SACRAMENTO — For just the second time since the Great Depression, California began paying some of its bills with IOUs Thursday, as this year's version of the state's annual budget battle dragged on.
The IOUs began going out a few hours after state financial officials set a 3.75 percent interest rate on them, along with a redemption date of Oct. 2.
Several of the state's leading banks, meanwhile, said they would accept the IOUs, formally known as registered warrants, but only until July 10. Others had not decided yet.
"Given the poor credit rating of California – the worst in the nation – banks may be hesitant to extend credit to the state," Rod Brown, president and CEO of the California Bankers Association, said in a prepared release.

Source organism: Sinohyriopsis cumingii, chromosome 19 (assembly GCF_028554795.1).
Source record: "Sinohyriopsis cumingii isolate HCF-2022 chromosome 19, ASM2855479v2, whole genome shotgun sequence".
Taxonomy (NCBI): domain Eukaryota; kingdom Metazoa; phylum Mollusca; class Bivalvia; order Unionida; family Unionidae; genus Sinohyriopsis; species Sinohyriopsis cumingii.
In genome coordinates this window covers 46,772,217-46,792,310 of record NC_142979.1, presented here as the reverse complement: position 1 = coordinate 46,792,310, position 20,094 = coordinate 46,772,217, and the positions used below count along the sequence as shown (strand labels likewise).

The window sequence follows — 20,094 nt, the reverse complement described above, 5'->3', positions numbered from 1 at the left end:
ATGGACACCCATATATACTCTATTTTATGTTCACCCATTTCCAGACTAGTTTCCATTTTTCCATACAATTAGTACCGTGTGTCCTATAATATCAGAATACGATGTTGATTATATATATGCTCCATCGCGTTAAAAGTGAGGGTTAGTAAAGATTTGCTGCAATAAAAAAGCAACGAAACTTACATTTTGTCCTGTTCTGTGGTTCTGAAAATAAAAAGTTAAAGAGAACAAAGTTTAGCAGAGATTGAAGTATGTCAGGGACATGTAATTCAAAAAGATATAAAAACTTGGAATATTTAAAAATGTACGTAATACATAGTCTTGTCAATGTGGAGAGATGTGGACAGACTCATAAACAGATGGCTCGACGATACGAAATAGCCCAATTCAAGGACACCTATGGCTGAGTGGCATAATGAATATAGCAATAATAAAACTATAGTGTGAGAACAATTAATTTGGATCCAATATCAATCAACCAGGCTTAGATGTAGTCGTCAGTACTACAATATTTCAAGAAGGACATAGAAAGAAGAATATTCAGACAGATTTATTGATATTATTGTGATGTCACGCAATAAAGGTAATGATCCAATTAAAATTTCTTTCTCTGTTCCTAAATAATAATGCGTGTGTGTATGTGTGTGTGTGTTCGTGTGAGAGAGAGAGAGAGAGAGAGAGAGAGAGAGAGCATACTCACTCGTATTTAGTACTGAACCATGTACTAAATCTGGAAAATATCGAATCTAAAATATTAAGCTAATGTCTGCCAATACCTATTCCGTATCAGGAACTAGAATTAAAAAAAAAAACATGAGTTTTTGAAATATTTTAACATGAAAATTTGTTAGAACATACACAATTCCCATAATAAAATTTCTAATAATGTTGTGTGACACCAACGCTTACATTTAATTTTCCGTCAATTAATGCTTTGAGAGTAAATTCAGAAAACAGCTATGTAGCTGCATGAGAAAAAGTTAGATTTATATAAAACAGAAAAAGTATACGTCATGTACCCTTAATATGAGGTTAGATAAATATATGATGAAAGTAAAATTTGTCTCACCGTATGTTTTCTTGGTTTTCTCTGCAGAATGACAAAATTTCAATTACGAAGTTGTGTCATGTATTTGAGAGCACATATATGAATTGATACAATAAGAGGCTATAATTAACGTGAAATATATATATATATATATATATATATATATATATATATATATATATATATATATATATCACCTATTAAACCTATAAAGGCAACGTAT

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While legislative leaders and their number crunchers scurried between closed-door meetings, and Gov. Arnold Schwarzenegger held news conferences in Los Angeles and Fresno to demand quick action, the state controller's printing presses began churning out 28,742 warrants, worth $53.3 million, which will be mailed to people awaiting tax refunds.
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